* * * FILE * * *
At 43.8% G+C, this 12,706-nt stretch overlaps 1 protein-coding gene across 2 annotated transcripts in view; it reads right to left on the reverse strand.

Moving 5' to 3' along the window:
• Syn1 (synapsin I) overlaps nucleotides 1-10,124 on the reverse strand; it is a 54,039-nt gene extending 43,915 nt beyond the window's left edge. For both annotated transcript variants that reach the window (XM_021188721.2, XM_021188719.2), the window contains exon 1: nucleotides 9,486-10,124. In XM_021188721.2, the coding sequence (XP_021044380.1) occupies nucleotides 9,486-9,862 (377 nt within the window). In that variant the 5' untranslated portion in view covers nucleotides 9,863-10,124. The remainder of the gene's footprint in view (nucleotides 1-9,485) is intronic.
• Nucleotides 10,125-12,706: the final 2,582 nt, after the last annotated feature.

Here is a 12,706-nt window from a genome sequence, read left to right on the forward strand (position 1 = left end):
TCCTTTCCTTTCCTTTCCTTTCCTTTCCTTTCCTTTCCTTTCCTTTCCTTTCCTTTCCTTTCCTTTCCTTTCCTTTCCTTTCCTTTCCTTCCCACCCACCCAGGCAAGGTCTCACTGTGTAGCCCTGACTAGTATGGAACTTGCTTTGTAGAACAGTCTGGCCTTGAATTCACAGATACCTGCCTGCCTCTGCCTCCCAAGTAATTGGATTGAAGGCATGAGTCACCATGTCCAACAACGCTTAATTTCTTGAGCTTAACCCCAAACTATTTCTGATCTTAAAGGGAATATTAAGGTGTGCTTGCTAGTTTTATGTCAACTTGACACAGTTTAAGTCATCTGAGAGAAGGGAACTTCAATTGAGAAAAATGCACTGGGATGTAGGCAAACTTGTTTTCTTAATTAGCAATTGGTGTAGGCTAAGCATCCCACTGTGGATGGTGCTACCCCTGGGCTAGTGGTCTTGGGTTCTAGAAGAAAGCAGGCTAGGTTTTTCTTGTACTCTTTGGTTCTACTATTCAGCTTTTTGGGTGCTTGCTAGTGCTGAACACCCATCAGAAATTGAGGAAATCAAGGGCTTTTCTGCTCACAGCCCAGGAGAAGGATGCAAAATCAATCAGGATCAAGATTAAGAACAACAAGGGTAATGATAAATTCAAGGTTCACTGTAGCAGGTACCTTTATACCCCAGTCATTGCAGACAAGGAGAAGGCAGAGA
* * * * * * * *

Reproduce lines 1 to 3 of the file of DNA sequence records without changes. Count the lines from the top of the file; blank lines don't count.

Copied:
At 43.8% G+C, this 12,706-nt stretch overlaps 1 protein-coding gene across 2 annotated transcripts in view; it reads right to left on the reverse strand.

Moving 5' to 3' along the window:
• Syn1 (synapsin I) overlaps nucleotides 1-10,124 on the reverse strand; it is a 54,039-nt gene extending 43,915 nt beyond the window's left edge. For both annotated transcript variants that reach the window (XM_021188721.2, XM_021188719.2), the window contains exon 1: nucleotides 9,486-10,124. In XM_021188721.2, the coding sequence (XP_021044380.1) occupies nucleotides 9,486-9,862 (377 nt within the window). In that variant the 5' untranslated portion in view covers nucleotides 9,863-10,124. The remainder of the gene's footprint in view (nucleotides 1-9,485) is intronic.